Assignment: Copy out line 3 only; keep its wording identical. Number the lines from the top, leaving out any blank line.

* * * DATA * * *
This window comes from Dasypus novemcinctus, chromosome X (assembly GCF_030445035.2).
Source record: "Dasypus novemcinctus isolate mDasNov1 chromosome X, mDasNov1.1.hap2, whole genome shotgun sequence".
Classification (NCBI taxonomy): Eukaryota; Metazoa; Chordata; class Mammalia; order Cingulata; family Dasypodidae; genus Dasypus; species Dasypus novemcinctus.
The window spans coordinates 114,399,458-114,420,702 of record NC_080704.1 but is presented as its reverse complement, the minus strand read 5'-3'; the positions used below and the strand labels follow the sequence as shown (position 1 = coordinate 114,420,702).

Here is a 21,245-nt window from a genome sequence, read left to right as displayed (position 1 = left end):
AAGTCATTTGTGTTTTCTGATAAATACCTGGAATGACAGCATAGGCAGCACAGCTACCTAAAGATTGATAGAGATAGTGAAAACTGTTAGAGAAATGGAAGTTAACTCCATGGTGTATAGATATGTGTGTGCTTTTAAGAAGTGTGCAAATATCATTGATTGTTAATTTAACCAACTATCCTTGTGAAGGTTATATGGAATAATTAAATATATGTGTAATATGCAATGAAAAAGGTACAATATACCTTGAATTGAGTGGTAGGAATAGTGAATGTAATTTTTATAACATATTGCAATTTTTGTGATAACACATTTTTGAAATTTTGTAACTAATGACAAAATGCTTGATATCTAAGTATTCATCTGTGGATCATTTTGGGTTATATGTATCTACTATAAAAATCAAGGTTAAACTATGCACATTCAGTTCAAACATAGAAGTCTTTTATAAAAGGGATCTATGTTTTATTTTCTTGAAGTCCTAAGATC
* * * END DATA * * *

Classification (NCBI taxonomy): Eukaryota; Metazoa; Chordata; class Mammalia; order Cingulata; family Dasypodidae; genus Dasypus; species Dasypus novemcinctus.